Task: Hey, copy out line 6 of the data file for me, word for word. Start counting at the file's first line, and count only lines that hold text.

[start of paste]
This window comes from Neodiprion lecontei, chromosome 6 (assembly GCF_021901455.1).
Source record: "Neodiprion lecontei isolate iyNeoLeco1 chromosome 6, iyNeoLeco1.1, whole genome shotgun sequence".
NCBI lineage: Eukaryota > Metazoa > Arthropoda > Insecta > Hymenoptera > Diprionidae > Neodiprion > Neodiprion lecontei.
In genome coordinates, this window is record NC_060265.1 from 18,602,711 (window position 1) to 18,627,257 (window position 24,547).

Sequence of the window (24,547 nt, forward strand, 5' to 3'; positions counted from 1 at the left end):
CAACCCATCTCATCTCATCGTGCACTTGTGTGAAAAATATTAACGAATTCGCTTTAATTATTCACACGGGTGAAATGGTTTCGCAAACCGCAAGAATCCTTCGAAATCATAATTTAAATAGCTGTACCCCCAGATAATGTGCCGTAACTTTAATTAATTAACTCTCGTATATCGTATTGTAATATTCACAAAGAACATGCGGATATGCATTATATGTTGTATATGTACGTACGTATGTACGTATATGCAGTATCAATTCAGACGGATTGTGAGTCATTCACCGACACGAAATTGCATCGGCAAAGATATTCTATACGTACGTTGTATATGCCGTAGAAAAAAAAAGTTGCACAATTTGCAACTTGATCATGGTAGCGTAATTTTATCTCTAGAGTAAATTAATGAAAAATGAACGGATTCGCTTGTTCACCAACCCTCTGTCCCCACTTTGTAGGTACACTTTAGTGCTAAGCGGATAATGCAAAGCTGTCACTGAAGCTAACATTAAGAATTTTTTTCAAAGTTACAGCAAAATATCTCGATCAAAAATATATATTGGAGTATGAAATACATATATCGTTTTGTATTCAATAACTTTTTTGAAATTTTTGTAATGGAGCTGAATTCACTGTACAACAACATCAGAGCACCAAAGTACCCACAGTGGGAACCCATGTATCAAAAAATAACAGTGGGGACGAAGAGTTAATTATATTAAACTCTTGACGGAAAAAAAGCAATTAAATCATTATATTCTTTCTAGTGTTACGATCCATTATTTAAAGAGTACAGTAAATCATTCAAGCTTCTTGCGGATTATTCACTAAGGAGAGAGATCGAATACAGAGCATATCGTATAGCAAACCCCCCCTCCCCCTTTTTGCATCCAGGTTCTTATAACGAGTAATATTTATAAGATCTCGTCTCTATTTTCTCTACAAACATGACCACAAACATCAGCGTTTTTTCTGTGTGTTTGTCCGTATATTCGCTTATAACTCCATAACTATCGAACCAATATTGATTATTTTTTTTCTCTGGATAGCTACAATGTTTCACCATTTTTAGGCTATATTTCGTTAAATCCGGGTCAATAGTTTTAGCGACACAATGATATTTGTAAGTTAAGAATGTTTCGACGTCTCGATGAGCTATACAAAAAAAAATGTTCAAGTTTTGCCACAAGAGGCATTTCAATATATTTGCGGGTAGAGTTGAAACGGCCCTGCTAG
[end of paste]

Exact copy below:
CAACCCATCTCATCTCATCGTGCACTTGTGTGAAAAATATTAACGAATTCGCTTTAATTATTCACACGGGTGAAATGGTTTCGCAAACCGCAAGAATCCTTCGAAATCATAATTTAAATAGCTGTACCCCCAGATAATGTGCCGTAACTTTAATTAATTAACTCTCGTATATCGTATTGTAATATTCACAAAGAACATGCGGATATGCATTATATGTTGTATATGTACGTACGTATGTACGTATATGCAGTATCAATTCAGACGGATTGTGAGTCATTCACCGACACGAAATTGCATCGGCAAAGATATTCTATACGTACGTTGTATATGCCGTAGAAAAAAAAAGTTGCACAATTTGCAACTTGATCATGGTAGCGTAATTTTATCTCTAGAGTAAATTAATGAAAAATGAACGGATTCGCTTGTTCACCAACCCTCTGTCCCCACTTTGTAGGTACACTTTAGTGCTAAGCGGATAATGCAAAGCTGTCACTGAAGCTAACATTAAGAATTTTTTTCAAAGTTACAGCAAAATATCTCGATCAAAAATATATATTGGAGTATGAAATACATATATCGTTTTGTATTCAATAACTTTTTTGAAATTTTTGTAATGGAGCTGAATTCACTGTACAACAACATCAGAGCACCAAAGTACCCACAGTGGGAACCCATGTATCAAAAAATAACAGTGGGGACGAAGAGTTAATTATATTAAACTCTTGACGGAAAAAAAGCAATTAAATCATTATATTCTTTCTAGTGTTACGATCCATTATTTAAAGAGTACAGTAAATCATTCAAGCTTCTTGCGGATTATTCACTAAGGAGAGAGATCGAATACAGAGCATATCGTATAGCAAACCCCCCCTCCCCCTTTTTGCATCCAGGTTCTTATAACGAGTAATATTTATAAGATCTCGTCTCTATTTTCTCTACAAACATGACCACAAACATCAGCGTTTTTTCTGTGTGTTTGTCCGTATATTCGCTTATAACTCCATAACTATCGAACCAATATTGATTATTTTTTTTCTCTGGATAGCTACAATGTTTCACCATTTTTAGGCTATATTTCGTTAAATCCGGGTCAATAGTTTTAGCGACACAATGATATTTGTAAGTTAAGAATGTTTCGACGTCTCGATGAGCTATACAAAAAAAAATGTTCAAGTTTTGCCACAAGAGGCATTTCAATATATTTGCGGGTAGAGTTGAAACGGCCCTGCTAG